Pten(Nkx2.1-cre) embryonic lungs showed airway epithelial hyperplasia with no branching abnormalities. In adult mice, Pten(Nkx2.1-cre) lungs exhibit increased progenitor cell pools composed of basal cells in the trachea, CGRP/CC10 double-positive neuroendocrine cells in the bronchi, and CC10/SPC double-positive cells at the bronchioalveolar duct junctions. Pten deletion affected differentiation of various lung epithelial cell lineages, with a decreased number of terminally differentiated cells. Over time, Pten(Nxk2.1-cre) epithelial cells residing in the bronchioalveolar duct junctions underwent proliferation and formed uniform masses, supporting the concept that the cells residing in this distal niche may also be the source of procarcinogenic stem cells. Finally, increased progenitor cells in all the lung compartments conferred an overall selective advantage to naphthalene injury compared with wild-type control mice.
Pten has a pivotal role in lung stem cell homeostasis, cell differentiation, and consequently resistance to lung injury.
Protein phosphatase 2A (PP2A) complexes counteract many oncogenic kinase pathways. In cancer cells, PP2A function can be compromised by several mechanisms, including sporadic mutations in its scaffolding A and regulatory B subunits or more frequently through overexpression of cellular PP2A inhibitors. Here, we identify a novel genetic mechanism by which PP2A function is recurrently affected in human cancer, involving haploinsufficiency of PPP2R4, a gene encoding the cellular PP2A activator PTPA. Notably, up to 70% of cancer patients showed a heterozygous deletion or missense mutations in PPP2R4 Cancer-associated PTPA mutants exhibited decreased abilities to bind the PP2A-C subunit or activate PP2A and failed to reverse the tumorigenic phenotype induced by PTPA suppression, indicating they function as null alleles. In Ppp2r4 gene-trapped (gt) mice showing residual PTPA expression, total PP2A activity and methylation were reduced, selectively affecting specific PP2A holoenzymes. Both PTPAgt/gt and PTPA+/gt mice showed higher rates of spontaneous tumors, mainly hematologic malignancies and hepatocellular adenomas and carcinomas. These tumors exhibited increased c-Myc phosphorylation and increased Wnt or Hedgehog signaling. We observed a significant reduction in lifespan in PTPA+/gt mice compared with wild-type mice. In addition, chemical-induced skin carcinogenesis was accelerated in PTPA+/gt compared with wild-type mice. Our results provide evidence for PPP2R4 as a haploinsufficient tumor suppressor gene, defining a high-penetrance genetic mechanism for PP2A inhibition in human cancer. Cancer Res; 77(24); 6825-37. ©2017 AACR.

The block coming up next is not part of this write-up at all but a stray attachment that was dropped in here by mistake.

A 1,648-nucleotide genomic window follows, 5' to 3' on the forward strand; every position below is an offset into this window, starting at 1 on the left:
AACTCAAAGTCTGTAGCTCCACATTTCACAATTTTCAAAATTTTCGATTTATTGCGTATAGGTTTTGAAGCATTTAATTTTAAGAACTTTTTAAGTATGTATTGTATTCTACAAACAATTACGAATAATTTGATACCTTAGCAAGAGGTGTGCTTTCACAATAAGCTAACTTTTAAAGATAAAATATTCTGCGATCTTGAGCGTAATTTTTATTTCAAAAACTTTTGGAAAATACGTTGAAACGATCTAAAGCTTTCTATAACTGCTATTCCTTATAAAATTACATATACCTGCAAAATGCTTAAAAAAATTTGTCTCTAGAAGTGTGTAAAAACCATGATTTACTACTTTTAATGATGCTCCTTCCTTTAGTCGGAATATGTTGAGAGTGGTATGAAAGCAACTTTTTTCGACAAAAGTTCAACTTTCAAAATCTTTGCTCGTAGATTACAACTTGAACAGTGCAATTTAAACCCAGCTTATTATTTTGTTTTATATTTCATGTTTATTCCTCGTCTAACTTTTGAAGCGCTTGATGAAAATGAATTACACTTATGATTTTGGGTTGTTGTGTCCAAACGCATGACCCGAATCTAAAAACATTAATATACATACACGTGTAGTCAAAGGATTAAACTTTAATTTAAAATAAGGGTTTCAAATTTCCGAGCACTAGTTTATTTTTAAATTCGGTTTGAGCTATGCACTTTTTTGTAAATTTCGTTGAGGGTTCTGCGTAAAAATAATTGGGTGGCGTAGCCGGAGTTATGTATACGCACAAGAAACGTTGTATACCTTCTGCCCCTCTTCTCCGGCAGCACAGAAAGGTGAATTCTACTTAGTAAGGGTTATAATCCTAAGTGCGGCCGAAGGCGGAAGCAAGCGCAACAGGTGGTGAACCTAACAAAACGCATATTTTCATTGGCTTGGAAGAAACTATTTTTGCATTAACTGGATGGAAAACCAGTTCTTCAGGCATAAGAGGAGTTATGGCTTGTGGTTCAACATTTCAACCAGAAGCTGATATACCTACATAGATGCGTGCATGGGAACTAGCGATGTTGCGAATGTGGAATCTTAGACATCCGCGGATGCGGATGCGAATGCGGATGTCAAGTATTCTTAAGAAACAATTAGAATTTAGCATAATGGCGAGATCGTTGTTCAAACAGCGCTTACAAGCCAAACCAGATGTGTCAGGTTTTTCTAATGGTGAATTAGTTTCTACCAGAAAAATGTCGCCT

At the heart of the canonical Wnt signaling cascade, adenomatous polyposis coli (APC), axin, and GSK3 constitute the so-called destruction complex, which controls the stability of beta-catenin. It is generally believed that four conserved Ser/Thr residues in the N terminus of beta-catenin are the pivotal targets for the constitutively active serine kinase GSK3. In cells that do not receive Wnt signals, glycogen synthase kinase (GSK) is presumed to phosphorylate beta-catenin, thus marking the latter for proteasomal degradation. Wnt signaling inhibits GSK3 activity. As a consequence, beta-catenin would no longer be phosphorylated and accumulate to form nuclear complexes with TCF/LEF factors. Although mutations in or near the N-terminal Ser/Thr residues stabilize beta-catenin in several types of cancer, the hypothesis that Wnt signaling controls phosphorylation of these residues remains unproven. We have generated a monoclonal antibody that recognizes an epitope containing two of the four residues when both are not phosphorylated. The epitope is generated upon Wnt signaling as well as upon pharmacological inhibition of GSK3 by lithium, providing formal proof for the regulated phosphorylation of the Ser/Thr residues of beta-catenin by Wnt signaling. Immunohistochemical analysis of mouse embryos utilizing the antibody visualizes sites that transduce Wnt signals through the canonical Wnt cascade.